12/20/2013· Law Enforcement
By: Michael Levine
"Gentlemen, in this business, you're only as good as your rats."-Lecture on the Handling of Criminal Informants (CIs) from U.S. Treasury Law Enforcement Academy, August, 1965
Scenario #1: An officer responding to a report of a domestic argument between husband and wife observes the husband walking down the street. The husband is unarmed and obviously does not understand English well. He is an obvious victim of a fire, displays horrible burn injuries and is dressed in a burn pressure suit. The officer calls out to the subject who is walking away from him to stop. The non-threatening subject ignores the officer and continues to walk away from him with empty hands clearly displayed. The officer unholsters his Taser and warns the subject to stop or be tased. When the subject ignores the officer's commands, the officer fires his Taser, which strikes the subject in the back and knocks him down. Assisting officers arrive on-scene within seconds and secure the man as he writhes in pain from the Taser and his now reopened burn wounds.
Scenario #2: An officer is called to the scene of a wrong way driver who is now parked at the side of the road. He contacts the lone middle-aged man who has a "death grip" on the steering wheel and is unresponsive to commands to exit the vehicle. The officer opens the car door and tries unsuccessfully to remove the non-threatening man's hands from the wheel, but the driver remains unresponsive and almost catatonic. In response, the officer tases the man who falls out of the car onto to the pavement, striking and severely injuring his head. Upon arrival of paramedics, it is soon learned that the man is in insulin shock.
Scenario #3: Corrections officers struggle with a misdemeanor arrestee during an attempt to strip-search him. The man is non-combative but actively resisting the removal of his pants. While six deputies pin the man on the floor, a seventh deputy repeatedly shocks him with a Taser. The semi-conscious man is then placed into a restraint chair where he is fully restrained and fitted with a spitting hood. During this process, the man is tased over ten additional times, while a number of deputies stand by.
Welcome to my world as a forensic criminologist specializing in police practices and use of force, and your introduction to the police practices use of force psychological dynamic of "Taser Mentality" or "TM". First, as both a Taser instructor and a certified Forensic Analyst (not employed by or representing Taser International), who is frequently retained to provide consultation and testimony about uses of force involving the Taser Electronic Control Device (ECD), I am a strong supporter of this unique defensive weapon system. As advertised, the Taser and its product line have been directly responsible for saving the lives of scores of officers and violent subjects encountered by police over the years. However, as with OC pepper spray and other defensive weapons systems developed over the years to assist law enforcement, the weapon or system can easily be abused by the end user. This abuse, and how to recognize and avoid it, is the topic of this forensic discussion.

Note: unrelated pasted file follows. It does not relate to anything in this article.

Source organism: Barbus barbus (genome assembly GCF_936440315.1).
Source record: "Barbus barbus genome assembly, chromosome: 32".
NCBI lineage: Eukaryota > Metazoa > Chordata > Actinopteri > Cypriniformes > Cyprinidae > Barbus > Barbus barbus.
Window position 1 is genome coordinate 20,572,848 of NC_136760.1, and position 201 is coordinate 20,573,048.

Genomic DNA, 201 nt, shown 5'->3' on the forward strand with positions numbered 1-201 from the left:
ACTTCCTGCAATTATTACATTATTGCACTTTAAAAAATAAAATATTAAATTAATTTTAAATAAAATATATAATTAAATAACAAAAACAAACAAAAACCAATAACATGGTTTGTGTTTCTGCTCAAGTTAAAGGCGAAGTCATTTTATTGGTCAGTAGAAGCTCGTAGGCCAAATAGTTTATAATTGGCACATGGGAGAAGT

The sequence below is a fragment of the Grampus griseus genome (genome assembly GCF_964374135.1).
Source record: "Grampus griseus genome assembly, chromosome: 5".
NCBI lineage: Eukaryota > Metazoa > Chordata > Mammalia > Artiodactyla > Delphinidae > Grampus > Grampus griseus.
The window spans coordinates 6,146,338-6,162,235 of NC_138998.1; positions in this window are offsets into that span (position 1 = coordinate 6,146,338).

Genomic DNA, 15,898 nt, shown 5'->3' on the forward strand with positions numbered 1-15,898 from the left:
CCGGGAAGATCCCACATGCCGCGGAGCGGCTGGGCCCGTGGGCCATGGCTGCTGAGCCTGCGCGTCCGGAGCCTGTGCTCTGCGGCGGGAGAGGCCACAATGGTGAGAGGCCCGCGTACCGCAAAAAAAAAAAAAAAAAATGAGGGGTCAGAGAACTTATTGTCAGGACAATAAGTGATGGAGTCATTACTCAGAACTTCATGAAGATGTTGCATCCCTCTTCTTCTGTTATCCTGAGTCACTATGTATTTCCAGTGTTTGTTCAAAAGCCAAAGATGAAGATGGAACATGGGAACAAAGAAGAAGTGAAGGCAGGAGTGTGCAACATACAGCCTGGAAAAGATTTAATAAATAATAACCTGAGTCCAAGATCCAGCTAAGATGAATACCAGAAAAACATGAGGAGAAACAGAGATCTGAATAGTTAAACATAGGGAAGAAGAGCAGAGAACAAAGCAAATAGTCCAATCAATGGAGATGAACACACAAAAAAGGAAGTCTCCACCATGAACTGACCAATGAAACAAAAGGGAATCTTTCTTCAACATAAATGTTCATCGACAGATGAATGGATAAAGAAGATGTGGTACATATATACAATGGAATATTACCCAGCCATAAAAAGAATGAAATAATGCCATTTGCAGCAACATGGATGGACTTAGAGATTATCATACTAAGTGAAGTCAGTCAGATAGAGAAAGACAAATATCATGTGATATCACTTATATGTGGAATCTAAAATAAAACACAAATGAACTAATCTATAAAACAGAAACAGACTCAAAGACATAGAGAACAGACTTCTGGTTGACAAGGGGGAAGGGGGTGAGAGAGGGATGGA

I define "Taser Mentality" or "TM", as a conscious or unconscious over-reliance on the Taser to defend, control or generate compliance of an encountered subject absent those factors or circumstances that would lead a "reasonable officer" to believe that the subject posed a threat by active resistance or violent behavior. In assessing TM, the involved officer may present symptoms including, but not limited to:
Overreliance on a defensive force weapon system has certainly occurred in the past, as evidenced by the initial over-use and abuse of oleoresin capsicum (OC) pepper spray, first introduced into the law enforcement community in the 1970s and in California specifically in 1993.